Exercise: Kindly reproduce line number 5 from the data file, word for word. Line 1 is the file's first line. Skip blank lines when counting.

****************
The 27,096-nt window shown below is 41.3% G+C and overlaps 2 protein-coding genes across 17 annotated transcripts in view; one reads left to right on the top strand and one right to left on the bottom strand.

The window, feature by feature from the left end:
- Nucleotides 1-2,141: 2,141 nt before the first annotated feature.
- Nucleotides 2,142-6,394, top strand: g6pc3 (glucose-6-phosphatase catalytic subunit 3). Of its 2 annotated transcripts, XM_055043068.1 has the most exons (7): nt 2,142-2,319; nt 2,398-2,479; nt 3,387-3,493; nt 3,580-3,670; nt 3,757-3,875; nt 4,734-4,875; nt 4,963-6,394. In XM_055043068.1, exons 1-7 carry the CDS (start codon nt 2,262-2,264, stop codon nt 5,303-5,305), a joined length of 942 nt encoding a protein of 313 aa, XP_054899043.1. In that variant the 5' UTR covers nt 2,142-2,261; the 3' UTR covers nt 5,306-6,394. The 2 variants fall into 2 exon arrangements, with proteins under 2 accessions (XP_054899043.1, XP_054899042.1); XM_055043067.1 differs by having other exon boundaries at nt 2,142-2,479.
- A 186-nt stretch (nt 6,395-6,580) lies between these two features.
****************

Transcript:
- A 186-nt stretch (nt 6,395-6,580) lies between these two features.